cannotsuggestaname: Also things like this make me wonder why in the world the US market didn't back the use of smart chips on cards, it would have really helped keep this kind of crap down. Maybe Visa/MasterCard/Discover/Amex will finally move to that in the US?


Blame the merchants -- they're the ones that don't want to spend the money to upgrade their equipment so they could accept chip cards.

But after this mess, you'd think Target and other merchants would just make the charge to try and rebuild consumer confidence in credit card security.
2014-01-14 02:25:55 PM
1 votes:

TV's Vinnie: It really is time for these US retailers to step out of the 1980's and provide some cards with a secured chip in them. Magnetic strips are just begging for trouble.


VISA is mandating EMV in the US in 2015
rpm
2014-01-14 02:20:53 PM
1 votes:

reductive: Here is the actual email that Target sent to offer credit monitoring services. The garbled headers and third party domain speak for themselves. Of course getting hacked was some kind of crazy fluke.

[i.imgur.com image 850x515]


I've seen major banks do the same with e-mail, it's not limited to merchants.
2014-01-14 02:15:16 PM
1 votes:
Here is the actual email that Target sent to offer credit monitoring services. The garbled headers and third party domain speak for themselves. Of course getting hacked was some kind of crazy fluke.

i.imgur.com
2014-01-14 02:11:31 PM
1 votes:

dletter: Isn't there a certain number of persons data lost that it is required by law to notify the public, or is that only with compromised health information?


If the company has a physical presence in CA and the victim resides in CA then SB 1386 will require that the company notify the victim in writing about their data being compromised. This also assumes a couple of other things, that CC /and/ PIN were compromised, SSN, CA DL or ID # were compromised or some combination of the above occurred.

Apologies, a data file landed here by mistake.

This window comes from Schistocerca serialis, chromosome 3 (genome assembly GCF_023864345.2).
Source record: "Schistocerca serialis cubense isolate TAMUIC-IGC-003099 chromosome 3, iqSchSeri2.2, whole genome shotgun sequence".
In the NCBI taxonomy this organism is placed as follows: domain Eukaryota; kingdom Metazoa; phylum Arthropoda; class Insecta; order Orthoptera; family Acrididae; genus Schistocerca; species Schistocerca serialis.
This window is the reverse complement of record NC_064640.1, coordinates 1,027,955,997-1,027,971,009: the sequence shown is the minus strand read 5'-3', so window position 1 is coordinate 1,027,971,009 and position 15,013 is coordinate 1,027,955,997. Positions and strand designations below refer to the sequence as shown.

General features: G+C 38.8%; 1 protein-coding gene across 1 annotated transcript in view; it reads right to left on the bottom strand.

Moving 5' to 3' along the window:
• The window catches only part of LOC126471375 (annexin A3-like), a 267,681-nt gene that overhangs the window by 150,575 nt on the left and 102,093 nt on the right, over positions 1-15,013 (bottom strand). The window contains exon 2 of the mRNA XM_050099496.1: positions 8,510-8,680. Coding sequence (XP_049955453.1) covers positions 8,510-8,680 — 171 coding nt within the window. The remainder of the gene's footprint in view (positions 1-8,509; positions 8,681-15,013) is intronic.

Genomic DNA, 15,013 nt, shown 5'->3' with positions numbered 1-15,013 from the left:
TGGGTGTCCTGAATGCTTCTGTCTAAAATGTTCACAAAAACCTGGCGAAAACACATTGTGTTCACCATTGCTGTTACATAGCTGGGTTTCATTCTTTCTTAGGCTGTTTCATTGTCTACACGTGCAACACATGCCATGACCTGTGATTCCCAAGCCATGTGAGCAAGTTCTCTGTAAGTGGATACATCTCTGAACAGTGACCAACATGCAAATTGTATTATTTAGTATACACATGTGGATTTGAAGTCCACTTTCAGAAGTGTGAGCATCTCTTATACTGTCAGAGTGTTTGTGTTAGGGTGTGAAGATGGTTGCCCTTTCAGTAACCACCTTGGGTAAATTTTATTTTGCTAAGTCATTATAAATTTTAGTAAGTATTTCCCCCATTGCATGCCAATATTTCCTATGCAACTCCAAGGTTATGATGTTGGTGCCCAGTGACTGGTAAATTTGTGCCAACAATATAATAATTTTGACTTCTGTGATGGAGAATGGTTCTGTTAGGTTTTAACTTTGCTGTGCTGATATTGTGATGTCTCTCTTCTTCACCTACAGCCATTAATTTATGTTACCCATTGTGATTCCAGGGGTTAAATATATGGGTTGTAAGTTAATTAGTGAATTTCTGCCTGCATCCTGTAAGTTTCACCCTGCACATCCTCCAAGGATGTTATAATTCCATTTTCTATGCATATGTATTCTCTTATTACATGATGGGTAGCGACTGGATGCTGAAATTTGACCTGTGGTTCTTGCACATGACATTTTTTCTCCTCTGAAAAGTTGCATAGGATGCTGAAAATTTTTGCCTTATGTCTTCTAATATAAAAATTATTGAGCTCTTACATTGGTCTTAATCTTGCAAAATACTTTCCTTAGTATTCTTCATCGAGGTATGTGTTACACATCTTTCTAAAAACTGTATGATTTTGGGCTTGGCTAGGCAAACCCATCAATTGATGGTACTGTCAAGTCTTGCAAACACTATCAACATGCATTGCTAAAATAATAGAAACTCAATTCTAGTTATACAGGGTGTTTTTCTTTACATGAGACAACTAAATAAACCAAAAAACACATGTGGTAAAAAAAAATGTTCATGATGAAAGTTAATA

pippi longstocking: encrypted hash



What is an encrypted hash? I think you might have meant cryptographic hash (or just hash).

Also things like this make me wonder why in the world the US market didn't back the use of smart chips on cards, it would have really helped keep this kind of crap down. Maybe Visa/MasterCard/Discover/Amex will finally move to that in the US?
2014-01-14 02:08:34 PM
1 votes:

pippi longstocking: Magnetic cards are a huge joke, it's not 1980 anymore. If the general public, banks, and retailers were really concerned about individual transaction security they would use encrypted hash and salt algorithms at the point of sale.


Salt algorithms?  Hell yeah, I'm golden for that then.

<----- works at a salt mine
rpm
2014-01-14 02:06:51 PM
1 votes:

pippi longstocking: Magnetic cards are a huge joke, it's not 1980 anymore. If the general public, banks, and retailers were really concerned about individual transaction security they would use encrypted hash and salt algorithms at the point of sale.


They do (granted, a weak crypto), but they found malware that takes it out of RAM before encryption on some of the POS machines.
2014-01-14 02:05:43 PM
1 votes:

dletter: Isn't there a certain number of persons data lost that it is required by law to notify the public, or is that only with compromised health information?


It really bothered me when I discoeverd that number is 40,000. Anything less and they don't HAVE to inform anyone.
2014-01-14 02:05:43 PM
1 votes:
I only shop at stores that enter each transaction into a giant ledger with a quill pen. I should be OK.
2014-01-14 02:00:40 PM
1 votes:
Magnetic cards are a huge joke, it's not 1980 anymore. If the general public, banks, and retailers were really concerned about individual transaction security they would use encrypted hash and salt algorithms at the point of sale.
2014-01-14 01:55:03 PM
1 votes:
obvious tag was sleeping?
2014-01-14 01:54:57 PM
1 votes:

DarkSoulNoHope: Phony_Soldier: I just got off the phone with Wellsfargo. I've got fraudulent charges. One of them is for Christian Mingle via Paypal or some shiat:

WTF is this:

CHKCARDPAYPAL *CHRSTIANMGL 4029357733 UT

Apparently some Christian decided the Jesusy thing to do was to steal someone's credit card information in order to find the love of his fraudster life.


Or god hates me and is trying to hook me up with ANOTHER fat chick.
2014-01-14 01:50:35 PM
1 votes:

Three Crooked Squirrels: I got an e-mail from Target saying that I might me one of the many that had their info stolen.  They are offering a year of free credit monitoring through Experian.  So I went and signed up for the coverage.  But now I have the sinking feeling that the e-mail I received was some kind of scam and I've just been duped into a whole new fraud.


images3.wikia.nocookie.net

/sorry I couldn't resist
//going to hell
///slashies!
2014-01-14 01:49:32 PM
1 votes:
I just got off the phone with Wellsfargo. I've got fraudulent charges. One of them is for Christian Mingle via Paypal or some shiat:

WTF is this:

CHKCARDPAYPAL *CHRSTIANMGL 4029357733 UT
2014-01-14 01:49:32 PM
1 votes:
And the others were.......
2014-01-14 01:41:25 PM
1 votes:
I only pay for things in gold press latinum. It's heavier to carry around but I don't have to worry about this sort of thing.